Thank you to everyone who registered and joined us on our ‘Living Well in Lockdown’ zoom connect yesterday. What I enjoyed the most was seeing a group which comprised of our tribe, people from a few of our clients, and then others who had found us online and decided to join. This is certainly the power of the online gathering.
Our first port of call was to check in on where people were at. In completing the sentence: ‘During lockdown I have felt’ it was plain to see that we are all experiencing a wide range of emotions. Everything from at peace, to tired, grateful, overwhelmed, uncertain, to feeling like life hadn’t changed much given one’s personal context before lockdown.
Our conversation was then broken up into two themes:
- Our external environment. What are we doing to bring structure and order to the environment around us to navigate lockdown well?
- Our inner world. How do we navigate the emotions that we are feeling internally?
As we kicked off the discussion, focussing on point 1. We all resonated with the idea that regardless of where we are at, living well in lockdown is about how we continue to live out our values within our home environments. If we value, for example, adventure, then this time is an opportunity for us to consider how to bring adventure into our environments when we would typically be adventuring ‘out there’. As another participant said, this time is not about ‘what we should be doing better’ but rather ‘what we should be doing differently.’ It appears we are all restoring the art of asking ourselves questions around our status quo and then remaining curios as to what the answer is, trying different things and finding out what works.
That being said, we reminded ourselves that this is a unique journey for each individual, or each family. There is no use in comparing how you are doing with what everyone else is doing, especially if you spend time browsing social media channels. Sure, you can glean insight and creative ways to engage in lockdown, but as soon as you start to compare, anxiety and guilt can very easily rise to the surface. We need to give ourselves grace to try new things, fail and learn. There are, of course, going to be days when it all goes awry.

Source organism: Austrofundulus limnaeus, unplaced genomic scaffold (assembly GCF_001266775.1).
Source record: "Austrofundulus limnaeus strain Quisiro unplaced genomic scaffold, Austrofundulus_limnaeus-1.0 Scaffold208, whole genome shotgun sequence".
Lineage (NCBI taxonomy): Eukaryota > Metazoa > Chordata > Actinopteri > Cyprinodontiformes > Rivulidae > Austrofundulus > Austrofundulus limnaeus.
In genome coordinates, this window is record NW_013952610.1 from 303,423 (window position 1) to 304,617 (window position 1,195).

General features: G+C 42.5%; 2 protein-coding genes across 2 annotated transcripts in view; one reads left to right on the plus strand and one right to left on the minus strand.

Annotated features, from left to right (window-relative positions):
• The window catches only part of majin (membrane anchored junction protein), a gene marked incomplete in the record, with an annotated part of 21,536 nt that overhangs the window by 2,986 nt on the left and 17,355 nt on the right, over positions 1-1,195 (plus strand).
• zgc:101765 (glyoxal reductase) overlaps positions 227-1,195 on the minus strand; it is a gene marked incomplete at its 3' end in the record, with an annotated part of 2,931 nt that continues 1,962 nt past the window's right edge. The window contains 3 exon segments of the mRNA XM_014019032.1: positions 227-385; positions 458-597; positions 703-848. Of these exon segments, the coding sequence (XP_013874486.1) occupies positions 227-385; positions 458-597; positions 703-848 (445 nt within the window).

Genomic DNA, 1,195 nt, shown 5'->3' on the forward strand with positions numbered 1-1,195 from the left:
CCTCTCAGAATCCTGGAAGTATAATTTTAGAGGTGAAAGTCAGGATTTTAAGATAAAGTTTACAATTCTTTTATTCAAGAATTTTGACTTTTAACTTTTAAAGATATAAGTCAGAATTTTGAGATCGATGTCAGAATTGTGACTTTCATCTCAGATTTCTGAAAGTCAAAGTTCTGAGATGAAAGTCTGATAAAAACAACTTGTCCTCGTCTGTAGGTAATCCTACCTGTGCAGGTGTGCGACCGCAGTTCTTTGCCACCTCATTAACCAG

Some of the more practical suggestions which we enjoyed were allocating spaces to certain activities, such as work, quiet time, reading and play time so as to feel like you have ‘locations’ to go to within the boundaries of one’s home. Further to this, linking back to the ‘living well in lockdown video’ which Travis released, was the importance of a routine and inclusion of important elements such as exercise. Then, of course, there is wine…
In shifting to our inner worlds, and linking back to Célia’s article, on grieving and acceptance, we reiterated the need to give ourselves permission to feel what we are feeling. This resonated with the group. Our emotions are real and need to be considered, rather than pushed away, minimised or ignored. This then provides us the opportunity to work with those emotions, and in going back to a statement from earlier on in the conversation, ask ourselves what we can do differently as a means to deal with those emotions. Cél’s three questions posed at the end of her article help us take next steps in this regard.
It’s all intertwined. As we devise strategies for navigating this in our external environments, it helps us deal with our inner world. As we explore what we are feeling in our inner world, we devise new ways to approach our external environment and get clearer on what we need. We have two weeks left to continue the journey, and perhaps even more.
Lastly, as we consider what it takes to live well in lockdown, we have to remain aware of the plight of many of those who have very little choice over what their lockdown experience looks like. Whilst we need to be cautious around how we engage with each other at this time, we really do need to look for ways to support those who are resourced and able to work with those in need in our city.
Written by Travis Gale.
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